Put an end to sloppy copy: part 1 – Me, myself and I

Bad grammar isn’t good enough.

There are plenty of super duper copywriters out there who have a great grip on grammar and can produce sparkling and creative copy that is communicated correctly. That’s what you pay us for. So why is so much online and print material poorly written, with basic grammar ignored, misunderstood or overlooked?

Whether you choose to write your own words or you hire freelance copywriters to work the magic for you, there’s no excuse for sloppy copy. Without beating around the bush: it’s bad for business.

On a mission to rid the web of grammatical hiccups, slip-ups and boo-boos, I’ll be writing an ongoing series of practical blog posts that tackle basic grammar rules, everyone can handle. Here goes:

Part 1: Me, myself and I

Me and I are two of the most commonly misused pronouns. On the whole, ‘I’ tends to be wildly overused, whilst there’s a generally lack of love for ‘ME’. Poor me 🙁

I blame school. Grammar drills which focus on ME or I have a tendency to stamp out incorrect use of ME, but fail to highlight the contexts where the use of ME is correct. Remember writing out sentences like these when you were at school:

  • My friend and me played in the park = My friend and I played in the park
  • Tom and me went for a walk = Tom and I went for a walk

As a result, many of us grew up thinking that, in formal language, ME should be substituted for I in most cases. But in fact, I should only be used when you are the speaking about yourself as the main subject of the sentence.

Confused? Let’s get practical. Take a look at these sentences:

The easiest way to check if you’re using the correct pronoun is the remove the other person in the sentence:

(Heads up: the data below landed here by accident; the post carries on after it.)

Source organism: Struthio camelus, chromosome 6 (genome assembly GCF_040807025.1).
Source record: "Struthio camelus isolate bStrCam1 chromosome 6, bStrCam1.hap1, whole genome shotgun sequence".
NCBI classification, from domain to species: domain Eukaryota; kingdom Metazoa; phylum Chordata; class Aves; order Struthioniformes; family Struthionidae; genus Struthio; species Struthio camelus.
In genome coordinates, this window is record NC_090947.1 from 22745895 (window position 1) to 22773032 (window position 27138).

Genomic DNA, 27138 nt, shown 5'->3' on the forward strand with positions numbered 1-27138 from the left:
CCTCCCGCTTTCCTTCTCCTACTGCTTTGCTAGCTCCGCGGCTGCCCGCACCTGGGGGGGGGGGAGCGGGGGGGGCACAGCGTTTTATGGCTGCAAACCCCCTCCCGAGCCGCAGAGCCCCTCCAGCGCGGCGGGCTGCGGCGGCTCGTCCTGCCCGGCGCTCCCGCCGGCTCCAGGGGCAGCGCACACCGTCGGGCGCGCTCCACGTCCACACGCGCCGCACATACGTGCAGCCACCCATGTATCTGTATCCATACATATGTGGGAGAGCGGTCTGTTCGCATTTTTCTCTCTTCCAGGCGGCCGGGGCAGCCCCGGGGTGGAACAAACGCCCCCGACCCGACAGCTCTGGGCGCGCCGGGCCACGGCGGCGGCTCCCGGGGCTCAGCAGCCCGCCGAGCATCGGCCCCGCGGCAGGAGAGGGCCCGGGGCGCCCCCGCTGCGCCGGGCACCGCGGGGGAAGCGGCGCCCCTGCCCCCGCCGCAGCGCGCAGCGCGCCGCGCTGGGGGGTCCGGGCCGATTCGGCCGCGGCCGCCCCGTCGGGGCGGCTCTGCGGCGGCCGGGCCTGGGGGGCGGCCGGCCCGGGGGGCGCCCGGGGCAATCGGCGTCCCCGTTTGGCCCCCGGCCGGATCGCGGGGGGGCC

• My friend and ME played in the park would become ME played in the park
  • Tom and ME went for a walk would become ME went for a walk

It should be fairly obvious that the use of ME is wrong in both sentences. I is the correct pronoun to use.

Let’s try another one

  • My boyfriend Tom and ME like eating sushi

Get rid of Tom, and we’re left with: ME like eating sushi

Sounds silly, doesn’t it. Correct it to ‘I like eating sushi’ and we’re good. (And with Tom out of the equation, there’s more sushi for me, I, me. Pass the wasabi.

So when does ME come in?

A few more examples should clear this up. Let’s use the same technique of removing the other person:

  • The giant doughnut exploded, covering Tom and I from head to toe in jam

Sounds ok, doesn’t it. But what happens if we rid of Tom:

  • The giant doughnut exploded, covering I from head to toe in jam

Sounds stupid, and rather pompous. So ME is the better fit:

  • The giant doughnut exploded, covering ME from head to toe in jam.

Got time for a few more?

  • The present was from Tom and I = The present was from I 🙁 Use ME
  • To be perfectly honest, I don’t know what to do. Whilst Tom and I would love to come to your poetry reading, we had both planned to wash our hair that evening. = I would love to come to your poetry reading 🙂
  • It seemed to Tom and ME that there was little point in trying to cross the river to escape the blood thirsty monsters, as the man-eating giraffes on the other side would get us anyway. = It seemed to ME 🙂

I hope that helps. Continuing the mission to stamp out sloppy copy, look out for my next blog on ‘OR or NOR.’